The Last Samurai was well done (disregarding the plethora of historical/technical inaccuracies) and I'm guessing Iaido/Kenjutsu schools didn't see a big influx of new interest. Honesty, I highly doubt that any well done film that features Aikido or any other traditional Japanese art in a significant way is going to spur an influx of new interest.
All you are going to see in big budget Hollywood movies that aren't period pieces are fight scenes that use the ever so popular Krav Maga/Silat/Kali/MMA fusion. The Chinese film industry can put out some great movies (Ip Man, Shaolin) and Indonesia recently had the Raid Redemption, but I'm doubting Japan is going to put out anything at that sort of level that is heavily features Aikido or Jujutsu.
In terms of big budget Hollywood films that feature traditional Japanese arts I'm guessing 47 Ronin is going to be the closest you are going to get for a long time. Who knows how those fight scenes are going to turn out? If Sanada wasn't one of the leads I'd be very worried.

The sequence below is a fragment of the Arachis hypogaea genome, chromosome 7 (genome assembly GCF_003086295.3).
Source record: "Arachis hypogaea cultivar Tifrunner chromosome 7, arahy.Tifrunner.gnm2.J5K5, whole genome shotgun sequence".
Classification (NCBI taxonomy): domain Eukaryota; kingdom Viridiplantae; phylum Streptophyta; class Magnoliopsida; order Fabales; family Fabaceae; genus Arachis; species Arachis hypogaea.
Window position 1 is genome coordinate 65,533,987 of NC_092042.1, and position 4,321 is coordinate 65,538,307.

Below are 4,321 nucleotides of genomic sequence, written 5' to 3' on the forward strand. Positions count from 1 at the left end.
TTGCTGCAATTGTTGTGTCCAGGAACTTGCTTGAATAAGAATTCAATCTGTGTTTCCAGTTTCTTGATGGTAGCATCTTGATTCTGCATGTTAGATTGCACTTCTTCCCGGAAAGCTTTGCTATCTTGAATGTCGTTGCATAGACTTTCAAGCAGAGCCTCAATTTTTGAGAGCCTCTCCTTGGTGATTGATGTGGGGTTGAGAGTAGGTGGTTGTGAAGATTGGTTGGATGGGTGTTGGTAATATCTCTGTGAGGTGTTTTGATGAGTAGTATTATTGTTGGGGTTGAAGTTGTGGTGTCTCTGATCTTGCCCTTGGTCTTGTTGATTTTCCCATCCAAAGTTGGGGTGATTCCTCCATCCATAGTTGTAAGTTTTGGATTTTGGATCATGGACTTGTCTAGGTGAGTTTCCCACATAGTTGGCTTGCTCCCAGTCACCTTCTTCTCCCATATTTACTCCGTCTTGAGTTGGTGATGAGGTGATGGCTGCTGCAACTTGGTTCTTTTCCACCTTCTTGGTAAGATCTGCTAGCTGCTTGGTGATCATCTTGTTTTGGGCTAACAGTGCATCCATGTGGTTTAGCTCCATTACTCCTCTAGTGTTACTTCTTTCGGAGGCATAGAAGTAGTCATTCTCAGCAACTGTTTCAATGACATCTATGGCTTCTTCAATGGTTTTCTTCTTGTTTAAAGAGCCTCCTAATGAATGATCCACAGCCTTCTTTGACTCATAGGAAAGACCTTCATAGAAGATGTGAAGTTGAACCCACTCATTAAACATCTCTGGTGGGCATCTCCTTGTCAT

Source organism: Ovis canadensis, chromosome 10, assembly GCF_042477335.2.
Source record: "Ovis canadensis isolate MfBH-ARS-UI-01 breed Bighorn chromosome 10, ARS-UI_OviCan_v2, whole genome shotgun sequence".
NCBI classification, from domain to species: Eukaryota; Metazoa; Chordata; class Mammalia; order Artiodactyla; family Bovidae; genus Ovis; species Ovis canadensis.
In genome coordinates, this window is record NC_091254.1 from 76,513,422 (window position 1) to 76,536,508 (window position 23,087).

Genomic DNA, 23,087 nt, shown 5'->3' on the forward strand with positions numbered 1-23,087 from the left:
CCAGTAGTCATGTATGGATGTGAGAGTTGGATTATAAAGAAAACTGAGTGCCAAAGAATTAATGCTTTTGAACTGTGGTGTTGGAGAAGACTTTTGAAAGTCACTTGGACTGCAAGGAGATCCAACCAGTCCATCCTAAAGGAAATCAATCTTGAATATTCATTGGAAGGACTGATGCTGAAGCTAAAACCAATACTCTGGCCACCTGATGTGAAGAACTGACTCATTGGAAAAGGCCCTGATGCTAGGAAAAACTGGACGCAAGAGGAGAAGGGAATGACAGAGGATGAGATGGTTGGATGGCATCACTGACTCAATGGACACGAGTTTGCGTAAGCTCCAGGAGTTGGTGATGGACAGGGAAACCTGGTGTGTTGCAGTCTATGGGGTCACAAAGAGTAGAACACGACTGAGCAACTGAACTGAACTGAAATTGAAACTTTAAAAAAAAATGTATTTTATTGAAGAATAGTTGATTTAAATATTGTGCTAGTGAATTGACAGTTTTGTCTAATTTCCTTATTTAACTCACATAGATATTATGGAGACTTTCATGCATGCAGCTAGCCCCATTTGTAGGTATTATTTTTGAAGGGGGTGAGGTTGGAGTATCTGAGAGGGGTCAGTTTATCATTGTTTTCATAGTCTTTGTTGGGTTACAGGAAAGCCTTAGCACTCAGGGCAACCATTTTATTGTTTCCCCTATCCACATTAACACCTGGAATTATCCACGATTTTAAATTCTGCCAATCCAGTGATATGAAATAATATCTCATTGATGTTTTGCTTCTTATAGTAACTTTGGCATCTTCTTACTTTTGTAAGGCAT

I know a handful of folks who started doing Wing Chun because of Ip Man. (or as a friend of mine calls it, IP Man)
There was a fairly recent Chinese TV serial from Hong Kong called The Master of Tai Chi which undoubtedly drew a bunch of prospective students to the art as well (hell, half of the show's website was a marketing campaign for Tai Chi).
So maybe the American market doesn't have the attention span or interest for a good "realistic" Aikido film, but there are probably lots of opportunities elsewhere.